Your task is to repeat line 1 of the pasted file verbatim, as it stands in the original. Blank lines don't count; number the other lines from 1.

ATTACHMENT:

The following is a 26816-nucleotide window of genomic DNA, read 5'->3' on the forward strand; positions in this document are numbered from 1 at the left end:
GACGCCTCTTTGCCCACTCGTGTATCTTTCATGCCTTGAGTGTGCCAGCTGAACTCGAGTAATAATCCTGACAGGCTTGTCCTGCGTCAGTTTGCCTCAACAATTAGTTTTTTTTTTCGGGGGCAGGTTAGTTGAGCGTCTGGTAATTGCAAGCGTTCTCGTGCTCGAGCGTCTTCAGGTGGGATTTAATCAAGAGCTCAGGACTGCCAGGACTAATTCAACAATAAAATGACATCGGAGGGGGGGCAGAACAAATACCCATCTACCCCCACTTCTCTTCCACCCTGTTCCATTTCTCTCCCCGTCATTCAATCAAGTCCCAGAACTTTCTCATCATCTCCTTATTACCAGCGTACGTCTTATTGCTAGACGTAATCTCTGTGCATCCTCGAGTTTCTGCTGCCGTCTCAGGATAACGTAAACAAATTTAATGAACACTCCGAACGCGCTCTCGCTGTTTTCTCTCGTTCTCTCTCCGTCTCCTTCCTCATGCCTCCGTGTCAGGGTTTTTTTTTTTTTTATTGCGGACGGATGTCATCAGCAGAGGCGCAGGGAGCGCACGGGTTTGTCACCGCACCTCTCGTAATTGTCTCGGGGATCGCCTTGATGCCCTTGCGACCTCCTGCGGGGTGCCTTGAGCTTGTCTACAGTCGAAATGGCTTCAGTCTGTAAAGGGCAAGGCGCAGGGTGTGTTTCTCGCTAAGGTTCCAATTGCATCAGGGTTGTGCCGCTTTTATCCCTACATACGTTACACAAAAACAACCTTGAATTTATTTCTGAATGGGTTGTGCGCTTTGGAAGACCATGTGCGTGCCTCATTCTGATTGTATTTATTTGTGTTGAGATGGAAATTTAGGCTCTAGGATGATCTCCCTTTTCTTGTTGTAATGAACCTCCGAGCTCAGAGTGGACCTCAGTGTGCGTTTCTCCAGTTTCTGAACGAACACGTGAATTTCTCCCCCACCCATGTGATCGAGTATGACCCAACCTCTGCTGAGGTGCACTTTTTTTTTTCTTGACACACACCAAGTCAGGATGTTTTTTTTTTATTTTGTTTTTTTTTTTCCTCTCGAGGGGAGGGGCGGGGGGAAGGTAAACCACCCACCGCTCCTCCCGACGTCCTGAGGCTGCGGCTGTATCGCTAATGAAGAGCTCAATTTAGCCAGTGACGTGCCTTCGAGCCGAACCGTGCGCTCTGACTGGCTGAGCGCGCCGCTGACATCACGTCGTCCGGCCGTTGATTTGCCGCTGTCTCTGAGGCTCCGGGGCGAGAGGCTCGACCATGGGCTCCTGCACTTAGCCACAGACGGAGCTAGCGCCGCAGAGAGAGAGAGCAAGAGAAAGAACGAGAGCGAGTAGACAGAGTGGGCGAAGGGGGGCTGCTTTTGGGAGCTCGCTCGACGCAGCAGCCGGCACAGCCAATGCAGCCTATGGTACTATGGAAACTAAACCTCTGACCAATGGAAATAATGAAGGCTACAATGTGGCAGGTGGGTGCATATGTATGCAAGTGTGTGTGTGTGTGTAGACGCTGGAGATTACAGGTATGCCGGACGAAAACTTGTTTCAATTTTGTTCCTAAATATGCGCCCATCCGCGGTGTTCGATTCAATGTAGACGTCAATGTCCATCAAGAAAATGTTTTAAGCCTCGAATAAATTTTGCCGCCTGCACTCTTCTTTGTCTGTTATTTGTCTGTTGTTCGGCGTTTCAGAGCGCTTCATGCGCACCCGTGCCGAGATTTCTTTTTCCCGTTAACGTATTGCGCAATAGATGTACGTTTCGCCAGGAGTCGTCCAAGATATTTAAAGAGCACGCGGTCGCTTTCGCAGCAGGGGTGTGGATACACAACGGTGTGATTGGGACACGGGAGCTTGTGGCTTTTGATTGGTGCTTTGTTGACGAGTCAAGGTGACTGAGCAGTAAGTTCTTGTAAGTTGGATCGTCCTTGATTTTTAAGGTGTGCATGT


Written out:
The following is a 26816-nucleotide window of genomic DNA, read 5'->3' on the forward strand; positions in this document are numbered from 1 at the left end: